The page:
- Facebook lists perceptions about privacy and mobile usage as future risks
- Facebook filed to go public on Wednesday under the stock symbol FB
- Privacy outcries have long plagued the social networking company
Like a good friend, Facebook says it doesn't want to invade our privacy or hang out with folks who spend all their time looking at a cell phone.
Privacy has long been a sensitive issue for Facebook. The word was mentioned 35 times in its filing to the U.S. Securities and Exchange Commission on Wednesday to sell company stock on the public market.
Facebook lists users' concerns over privacy as a risk to its business because it could prompt them to curb their usage of the social network. Perhaps more surprising, Facebook also says in the prospectus that as more people access the service from an application on their phones or tablets, the company could face problems.
A business is required to spill many of its secrets in an initial-public-offering filing. In Facebook's document, which totals nearly 200 pages, the company lists potential risks, intimate financial details and updated statistics on the website's growth. Facebook had 845 million people regularly using the site as of the end of last year.
Not surprisingly, the overall tone of the document is optimistic, but Facebook reveals its concerns, especially over mishandling of user information. For example, the filing says that if Facebook improperly discloses personal data or if hackers access data, its reputation is expected to take a hit.
Facebook usage -- and therefore, the company's finances -- could dip if the users become concerned with their privacy options on the site, the company notes in several bullet points within the filing. Facebook writes that it must avoid adopting "policies or procedures related to areas such as sharing or user data that are perceived negatively by our users or the general public."
Facebook has grappled for many years with public outcries over substantial changes to its design and features related to privacy. The reaction to Beacon, a scrapped service that published what users were buying from online retailers, and News Feed, which surfaced more data from other parts of the site, were especially contentious.
This issue can become amplified because Facebook provides a platform to vent, even about Facebook, Rebecca Lieb, a media analyst at tech consulting firm Altimeter Group, said in a phone interview Wednesday shortly after the filing was made public.
"People will hate on Facebook within Facebook," Lieb said. "I don't think it's anything new for Facebook. They've backed down on privacy issues before. Zuckerberg has eaten crow."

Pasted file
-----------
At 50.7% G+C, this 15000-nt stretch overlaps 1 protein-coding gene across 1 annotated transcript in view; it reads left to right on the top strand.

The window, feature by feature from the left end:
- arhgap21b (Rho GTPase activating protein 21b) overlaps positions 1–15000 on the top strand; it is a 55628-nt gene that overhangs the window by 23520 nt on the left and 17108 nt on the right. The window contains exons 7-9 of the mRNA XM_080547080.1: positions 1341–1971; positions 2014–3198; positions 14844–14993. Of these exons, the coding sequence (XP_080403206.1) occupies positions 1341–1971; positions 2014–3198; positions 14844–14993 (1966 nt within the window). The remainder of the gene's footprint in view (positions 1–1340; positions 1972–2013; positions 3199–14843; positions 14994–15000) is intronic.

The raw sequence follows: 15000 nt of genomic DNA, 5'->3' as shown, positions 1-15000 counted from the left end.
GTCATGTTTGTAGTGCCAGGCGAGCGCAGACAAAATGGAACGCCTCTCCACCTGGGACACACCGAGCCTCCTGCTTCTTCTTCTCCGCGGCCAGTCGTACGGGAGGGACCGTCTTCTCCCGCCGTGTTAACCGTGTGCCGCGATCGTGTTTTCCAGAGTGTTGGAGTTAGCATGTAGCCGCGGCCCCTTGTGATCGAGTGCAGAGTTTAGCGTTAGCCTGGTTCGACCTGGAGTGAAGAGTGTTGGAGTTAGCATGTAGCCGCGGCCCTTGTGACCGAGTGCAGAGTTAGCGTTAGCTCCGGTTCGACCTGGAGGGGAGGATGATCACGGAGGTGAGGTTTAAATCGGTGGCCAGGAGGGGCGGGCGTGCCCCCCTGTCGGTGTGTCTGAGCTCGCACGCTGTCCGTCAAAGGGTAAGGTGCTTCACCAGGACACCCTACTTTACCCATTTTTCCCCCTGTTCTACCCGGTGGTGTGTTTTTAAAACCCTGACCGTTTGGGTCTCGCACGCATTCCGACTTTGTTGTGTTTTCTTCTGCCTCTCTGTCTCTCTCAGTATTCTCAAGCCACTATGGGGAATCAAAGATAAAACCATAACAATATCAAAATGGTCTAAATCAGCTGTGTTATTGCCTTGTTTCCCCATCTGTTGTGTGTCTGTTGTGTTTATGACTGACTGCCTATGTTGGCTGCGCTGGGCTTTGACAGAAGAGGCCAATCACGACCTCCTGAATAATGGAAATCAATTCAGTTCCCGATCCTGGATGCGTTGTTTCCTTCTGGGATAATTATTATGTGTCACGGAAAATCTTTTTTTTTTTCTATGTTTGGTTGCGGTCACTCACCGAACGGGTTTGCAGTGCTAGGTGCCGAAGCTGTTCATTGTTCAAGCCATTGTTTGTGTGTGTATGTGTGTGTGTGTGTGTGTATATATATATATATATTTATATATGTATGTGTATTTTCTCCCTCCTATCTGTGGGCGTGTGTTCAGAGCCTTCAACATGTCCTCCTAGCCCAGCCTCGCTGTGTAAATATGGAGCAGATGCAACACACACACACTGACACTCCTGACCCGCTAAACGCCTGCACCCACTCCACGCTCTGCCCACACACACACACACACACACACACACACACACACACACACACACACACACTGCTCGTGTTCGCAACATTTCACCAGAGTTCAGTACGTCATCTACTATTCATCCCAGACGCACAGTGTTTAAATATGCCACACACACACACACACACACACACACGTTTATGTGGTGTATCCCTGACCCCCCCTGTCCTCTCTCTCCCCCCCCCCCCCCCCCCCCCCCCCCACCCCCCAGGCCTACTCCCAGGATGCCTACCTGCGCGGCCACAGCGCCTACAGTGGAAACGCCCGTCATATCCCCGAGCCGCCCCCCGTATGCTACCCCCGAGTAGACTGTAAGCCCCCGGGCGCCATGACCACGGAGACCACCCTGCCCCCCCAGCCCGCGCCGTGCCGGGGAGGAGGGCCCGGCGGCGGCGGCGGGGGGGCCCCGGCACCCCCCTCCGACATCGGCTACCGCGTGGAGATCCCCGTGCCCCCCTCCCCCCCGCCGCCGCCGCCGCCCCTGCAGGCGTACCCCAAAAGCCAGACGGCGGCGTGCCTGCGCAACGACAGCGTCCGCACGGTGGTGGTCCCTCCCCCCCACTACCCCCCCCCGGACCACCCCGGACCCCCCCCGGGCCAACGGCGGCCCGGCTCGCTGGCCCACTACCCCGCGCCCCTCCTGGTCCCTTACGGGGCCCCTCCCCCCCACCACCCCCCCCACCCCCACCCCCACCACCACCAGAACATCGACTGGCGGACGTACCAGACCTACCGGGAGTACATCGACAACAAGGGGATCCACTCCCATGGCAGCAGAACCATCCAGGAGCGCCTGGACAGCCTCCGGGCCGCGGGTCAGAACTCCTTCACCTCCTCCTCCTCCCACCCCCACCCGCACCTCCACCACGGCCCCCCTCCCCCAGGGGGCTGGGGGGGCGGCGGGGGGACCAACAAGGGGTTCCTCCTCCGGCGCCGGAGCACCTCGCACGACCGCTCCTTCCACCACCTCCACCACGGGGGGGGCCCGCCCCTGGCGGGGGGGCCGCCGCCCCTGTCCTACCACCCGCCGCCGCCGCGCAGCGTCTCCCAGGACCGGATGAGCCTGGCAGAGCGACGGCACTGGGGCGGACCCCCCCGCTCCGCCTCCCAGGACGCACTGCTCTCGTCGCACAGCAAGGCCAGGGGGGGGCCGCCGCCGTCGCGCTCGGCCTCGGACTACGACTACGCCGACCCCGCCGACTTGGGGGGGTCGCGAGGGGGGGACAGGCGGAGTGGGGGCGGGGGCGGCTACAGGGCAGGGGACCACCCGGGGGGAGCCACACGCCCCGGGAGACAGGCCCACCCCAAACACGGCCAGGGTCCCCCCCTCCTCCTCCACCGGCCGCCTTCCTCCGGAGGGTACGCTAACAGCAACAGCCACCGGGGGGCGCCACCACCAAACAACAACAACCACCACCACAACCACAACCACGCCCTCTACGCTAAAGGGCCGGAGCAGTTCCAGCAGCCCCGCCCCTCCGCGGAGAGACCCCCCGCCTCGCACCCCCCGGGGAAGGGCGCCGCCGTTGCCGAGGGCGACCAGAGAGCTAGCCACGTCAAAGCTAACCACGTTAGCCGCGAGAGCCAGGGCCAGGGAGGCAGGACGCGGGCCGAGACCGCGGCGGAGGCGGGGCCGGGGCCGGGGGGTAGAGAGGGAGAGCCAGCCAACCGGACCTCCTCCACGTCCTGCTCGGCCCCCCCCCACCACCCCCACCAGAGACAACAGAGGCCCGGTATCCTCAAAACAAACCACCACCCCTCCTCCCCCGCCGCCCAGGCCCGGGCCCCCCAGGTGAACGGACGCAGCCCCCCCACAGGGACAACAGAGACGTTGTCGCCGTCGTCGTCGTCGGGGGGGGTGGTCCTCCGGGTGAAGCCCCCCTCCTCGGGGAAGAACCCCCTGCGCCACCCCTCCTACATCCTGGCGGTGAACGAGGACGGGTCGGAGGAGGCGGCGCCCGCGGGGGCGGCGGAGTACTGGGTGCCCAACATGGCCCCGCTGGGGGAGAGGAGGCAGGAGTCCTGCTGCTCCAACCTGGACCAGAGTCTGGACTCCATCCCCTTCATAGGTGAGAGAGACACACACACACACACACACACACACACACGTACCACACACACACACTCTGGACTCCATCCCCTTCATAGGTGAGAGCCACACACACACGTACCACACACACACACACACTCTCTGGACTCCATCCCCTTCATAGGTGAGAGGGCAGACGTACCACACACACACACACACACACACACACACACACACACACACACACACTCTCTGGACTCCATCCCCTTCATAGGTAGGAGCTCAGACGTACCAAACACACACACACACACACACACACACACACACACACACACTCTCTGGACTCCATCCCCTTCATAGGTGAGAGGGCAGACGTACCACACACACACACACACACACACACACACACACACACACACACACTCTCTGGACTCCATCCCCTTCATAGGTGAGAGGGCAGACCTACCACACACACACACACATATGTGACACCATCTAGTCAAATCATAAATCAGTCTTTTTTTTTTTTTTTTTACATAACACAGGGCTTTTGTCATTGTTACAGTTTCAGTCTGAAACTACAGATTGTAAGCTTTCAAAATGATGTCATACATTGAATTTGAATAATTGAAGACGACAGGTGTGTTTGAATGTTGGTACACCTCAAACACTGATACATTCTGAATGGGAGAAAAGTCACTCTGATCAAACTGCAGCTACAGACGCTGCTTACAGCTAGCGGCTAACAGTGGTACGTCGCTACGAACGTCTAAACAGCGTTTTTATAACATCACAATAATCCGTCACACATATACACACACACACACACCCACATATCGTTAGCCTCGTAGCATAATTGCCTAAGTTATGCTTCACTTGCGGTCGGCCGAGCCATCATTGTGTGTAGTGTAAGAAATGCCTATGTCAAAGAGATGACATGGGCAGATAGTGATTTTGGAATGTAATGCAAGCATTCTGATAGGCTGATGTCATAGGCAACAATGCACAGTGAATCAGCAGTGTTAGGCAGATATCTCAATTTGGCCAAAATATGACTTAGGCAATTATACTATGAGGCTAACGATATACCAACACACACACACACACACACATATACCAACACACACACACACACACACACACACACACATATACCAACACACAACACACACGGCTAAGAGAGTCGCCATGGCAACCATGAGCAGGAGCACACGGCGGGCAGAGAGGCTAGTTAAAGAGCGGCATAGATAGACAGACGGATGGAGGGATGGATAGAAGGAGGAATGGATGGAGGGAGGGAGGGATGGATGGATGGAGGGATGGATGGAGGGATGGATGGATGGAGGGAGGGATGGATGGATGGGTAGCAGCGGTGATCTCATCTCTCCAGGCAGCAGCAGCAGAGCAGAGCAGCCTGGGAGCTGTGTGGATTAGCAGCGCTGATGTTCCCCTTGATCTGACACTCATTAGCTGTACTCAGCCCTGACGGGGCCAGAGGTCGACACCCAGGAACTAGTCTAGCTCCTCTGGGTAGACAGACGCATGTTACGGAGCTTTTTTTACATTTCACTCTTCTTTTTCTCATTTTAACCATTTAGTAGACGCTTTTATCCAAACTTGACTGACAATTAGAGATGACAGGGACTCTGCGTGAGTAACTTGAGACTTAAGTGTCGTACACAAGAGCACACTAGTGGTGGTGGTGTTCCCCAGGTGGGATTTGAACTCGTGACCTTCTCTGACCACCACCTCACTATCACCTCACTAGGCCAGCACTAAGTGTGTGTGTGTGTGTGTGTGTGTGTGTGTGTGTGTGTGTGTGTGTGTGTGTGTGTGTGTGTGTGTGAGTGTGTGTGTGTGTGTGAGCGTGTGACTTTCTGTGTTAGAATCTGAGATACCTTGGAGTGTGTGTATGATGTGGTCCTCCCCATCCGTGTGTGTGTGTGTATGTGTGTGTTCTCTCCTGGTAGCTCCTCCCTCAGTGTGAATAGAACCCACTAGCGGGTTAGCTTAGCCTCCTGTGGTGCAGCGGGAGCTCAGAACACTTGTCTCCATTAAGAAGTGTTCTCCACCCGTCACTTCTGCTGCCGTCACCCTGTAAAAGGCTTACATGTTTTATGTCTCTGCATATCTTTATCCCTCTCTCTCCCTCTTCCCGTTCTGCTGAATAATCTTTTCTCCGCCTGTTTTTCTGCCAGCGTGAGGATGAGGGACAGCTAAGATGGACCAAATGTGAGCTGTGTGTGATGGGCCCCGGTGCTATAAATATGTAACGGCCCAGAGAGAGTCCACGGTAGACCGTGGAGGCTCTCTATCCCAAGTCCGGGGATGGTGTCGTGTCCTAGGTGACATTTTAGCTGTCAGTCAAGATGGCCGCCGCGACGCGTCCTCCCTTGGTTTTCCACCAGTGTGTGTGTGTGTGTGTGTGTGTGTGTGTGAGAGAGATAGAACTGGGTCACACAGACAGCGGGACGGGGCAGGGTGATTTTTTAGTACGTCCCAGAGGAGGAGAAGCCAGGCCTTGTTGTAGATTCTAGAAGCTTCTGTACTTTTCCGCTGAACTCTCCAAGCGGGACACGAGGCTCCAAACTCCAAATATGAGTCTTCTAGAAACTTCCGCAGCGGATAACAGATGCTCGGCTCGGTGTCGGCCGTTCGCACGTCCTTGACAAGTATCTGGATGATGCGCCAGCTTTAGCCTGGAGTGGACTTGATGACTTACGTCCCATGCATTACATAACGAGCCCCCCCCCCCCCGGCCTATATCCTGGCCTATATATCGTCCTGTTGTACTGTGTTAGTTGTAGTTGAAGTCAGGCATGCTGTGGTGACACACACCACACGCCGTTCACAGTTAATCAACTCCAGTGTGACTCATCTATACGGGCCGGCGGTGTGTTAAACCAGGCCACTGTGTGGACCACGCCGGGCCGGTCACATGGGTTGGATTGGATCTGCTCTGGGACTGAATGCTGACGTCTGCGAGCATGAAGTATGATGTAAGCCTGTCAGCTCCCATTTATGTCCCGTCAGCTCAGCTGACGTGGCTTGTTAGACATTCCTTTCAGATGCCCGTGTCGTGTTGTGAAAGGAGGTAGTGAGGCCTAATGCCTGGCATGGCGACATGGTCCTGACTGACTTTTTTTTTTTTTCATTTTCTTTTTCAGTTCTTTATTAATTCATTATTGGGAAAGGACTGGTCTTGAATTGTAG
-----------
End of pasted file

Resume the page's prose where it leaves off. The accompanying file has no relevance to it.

But Facebook CEO Mark Zuckerberg has had less time to digest what the trends toward mobile usage will mean for his fast-growing company. Facebook's apps are dominant on most mainstream mobile platforms, but the company makes no money directly from them because they don't show advertisements.
In the IPO filing, Facebook listed growth in usage from phones and tablets in place of computers as a risk. Reading between the lines, Facebook is perfectly happy to let users check in from their phones at the bus stop as long as they keep using the site just as often from PCs.
"That was the first thing in the prospectus that was in flashing red lights for me," Lieb said. Access from mobile devices, she said, "will eventually put a serious dent in desktop use."
On the desktop version of Facebook, the company has begun inserting ads into users' homepage News Feeds from brands they or their friends have "Liked." In the public document, Facebook points out that the company is considering making a push toward mobile advertising.
"We currently do not show ads or directly generate any meaningful revenue from users accessing Facebook through our mobile products, but we believe that we may have potential future monetization opportunities such as the inclusion of sponsored stories in users' mobile News Feeds," Facebook's prospectus says.
Making money from ads shown on a phone is something the rest of the tech industry is struggling to figure out as well. Apple, Google and many start-ups are squaring off in mobile ads. Facebook is not necessarily behind in its efforts, Lieb said.
In the letter from Zuckerberg contained in the filing, the founder mentions mobile developments as an opportunity.
"We live at a moment when the majority of people in the world have access to the Internet or mobile phones," Zuckerberg writes, calling them, "the raw tools necessary to start sharing what they're thinking, feeling and doing with whomever they want."
But perhaps users should brace for a day when they have to scroll past a mini ad for soda before seeing what their friends are up to.